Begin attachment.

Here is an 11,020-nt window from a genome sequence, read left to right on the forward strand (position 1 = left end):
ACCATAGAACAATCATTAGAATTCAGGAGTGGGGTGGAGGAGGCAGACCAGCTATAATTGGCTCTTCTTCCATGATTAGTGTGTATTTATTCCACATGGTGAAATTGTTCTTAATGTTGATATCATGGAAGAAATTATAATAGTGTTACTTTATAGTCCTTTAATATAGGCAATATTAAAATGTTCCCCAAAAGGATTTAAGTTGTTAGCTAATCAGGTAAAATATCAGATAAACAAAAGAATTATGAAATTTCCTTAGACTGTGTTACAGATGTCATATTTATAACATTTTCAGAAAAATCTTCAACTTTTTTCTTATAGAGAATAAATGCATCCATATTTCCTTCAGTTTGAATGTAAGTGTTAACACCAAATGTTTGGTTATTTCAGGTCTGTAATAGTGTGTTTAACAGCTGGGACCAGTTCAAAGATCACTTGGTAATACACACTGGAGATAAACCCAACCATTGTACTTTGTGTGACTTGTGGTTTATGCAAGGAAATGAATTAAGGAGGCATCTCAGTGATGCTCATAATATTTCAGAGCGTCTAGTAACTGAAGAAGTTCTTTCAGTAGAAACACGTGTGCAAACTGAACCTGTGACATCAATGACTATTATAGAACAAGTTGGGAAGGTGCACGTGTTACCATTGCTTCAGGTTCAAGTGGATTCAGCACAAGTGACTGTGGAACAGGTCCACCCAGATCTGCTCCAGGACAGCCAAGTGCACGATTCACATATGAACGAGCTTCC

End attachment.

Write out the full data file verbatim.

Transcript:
Here is an 11,020-nt window from a genome sequence, read left to right on the forward strand (position 1 = left end):
ACCATAGAACAATCATTAGAATTCAGGAGTGGGGTGGAGGAGGCAGACCAGCTATAATTGGCTCTTCTTCCATGATTAGTGTGTATTTATTCCACATGGTGAAATTGTTCTTAATGTTGATATCATGGAAGAAATTATAATAGTGTTACTTTATAGTCCTTTAATATAGGCAATATTAAAATGTTCCCCAAAAGGATTTAAGTTGTTAGCTAATCAGGTAAAATATCAGATAAACAAAAGAATTATGAAATTTCCTTAGACTGTGTTACAGATGTCATATTTATAACATTTTCAGAAAAATCTTCAACTTTTTTCTTATAGAGAATAAATGCATCCATATTTCCTTCAGTTTGAATGTAAGTGTTAACACCAAATGTTTGGTTATTTCAGGTCTGTAATAGTGTGTTTAACAGCTGGGACCAGTTCAAAGATCACTTGGTAATACACACTGGAGATAAACCCAACCATTGTACTTTGTGTGACTTGTGGTTTATGCAAGGAAATGAATTAAGGAGGCATCTCAGTGATGCTCATAATATTTCAGAGCGTCTAGTAACTGAAGAAGTTCTTTCAGTAGAAACACGTGTGCAAACTGAACCTGTGACATCAATGACTATTATAGAACAAGTTGGGAAGGTGCACGTGTTACCATTGCTTCAGGTTCAAGTGGATTCAGCACAAGTGACTGTGGAACAGGTCCACCCAGATCTGCTCCAGGACAGCCAAGTGCACGATTCACATATGAACGAGCTTCC